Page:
Weak first-quarter U.S. GDP growth isn’t the only reason why long-term Treasury bonds have climbed 11 percent so far this year, according to DoubleLine CEO Jeffrey Gundlach. There was a huge short position betting against U.S. Treasurys early in 2014 that helped fuel their outperformance.
As of June 9, 30-year Treasurys have enjoyed their third strongest year-to-date returns since 1974, a fact that has escaped many market observers. So far this year, long-term Treasurys have outperformed overpriced high-yield bonds by 600 basis points. Gundlach thinks that the more closely watched 10-year Treasury bond could remain locked within a band of 2.2% to 2.8% for the rest of the year.
Over the longer term, Gundlach sees the dollar breaking out to the upside, thanks to a combination of global demographics and cheap money policies in Japan and Europe as the U.S. passes the quantitative easing baton to nations that have exhibited even weaker recoveries from the financial crisis. Speaking in a webcast on Tuesday, the DoubleLine founder pinpointed several incongruities in global government bond markets.
Though it might defy popular logic, gold could also rise to the $1,500 area at the same time as the U.S. dollar and Treasurys rise. Goldman voiced less about gold than he did with the dollar. “The euro has a lot of political desire to be weakened when it gets to the $1.40 [to the dollar] area,” Gundlach said.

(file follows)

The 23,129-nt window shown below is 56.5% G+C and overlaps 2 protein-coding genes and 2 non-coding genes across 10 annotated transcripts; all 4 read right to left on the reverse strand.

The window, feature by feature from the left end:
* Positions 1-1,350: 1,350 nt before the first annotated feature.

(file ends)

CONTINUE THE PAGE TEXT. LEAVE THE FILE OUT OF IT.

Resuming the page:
How can Spanish 10-year government bonds yield almost exactly the same 2.6 percent as their U.S. counterparts? It’s true that the odds of a Spanish default are much lower than they were two years ago, but over the same period the U.S. federal budget deficit has declined to the 2.6 percent area.
French 10-year government bonds yield 1.8 percent while Germany’s pay 1.4 percent. Purely from a yield viewpoint, Treasurys offer almost double the return of German bunds.
Europeans will want to hold dollars for higher yields and a currency move up.
Global demographic trends are likely to translate into “dramatically lower GDP growth rates” around the world over the next several decades as dependency ratios—the number of people under 20 or over 65 years old compared to the total population—soar in many developed nations, he said. In this respect, Gundlach said the U.S. is in much better shape than most developed nations, though it America will still face its own serious demographic challenges.
But as far as U.S. equities go, the DoubleLine CEO sees the small liquidation of margin debt in the last two months as a possible cause for concern. "It is hard to see new highs in the S&P 500 and margin debt liquidation continuing" simultaneoudly, he said.
Looking at global equities, Gundlach noted that the Shanghai index is trading in an increasingly narrow band, which means a breakout is likely at some point. He admitted he didn’t know which way Chinese would break out but he believed any move would be major one.
Gundlach also thought other beaten-down emerging market equities might break out to the upside.
On the subject of housing, Gundlach expressed dissatisfaction with articles claiming he had predicted a collapse in the housing market, saying they were inaccurate. He did say there was a "massive divergence" between homebuilder stocks and lumber prices, indicating both price trends couldn't be correct.
He believes that the millennial generation that came of age during the 2008-2009 housing crisis will bear permanent scars from the event, in which many young Americans saw their parents or neighbors either lose their homes or reduce their lifestyles due to under-water mortgages.
"I don't think housing will collapse or have a crisis," he said. But new home sales will be "less of a support" for the economy than they have in the past.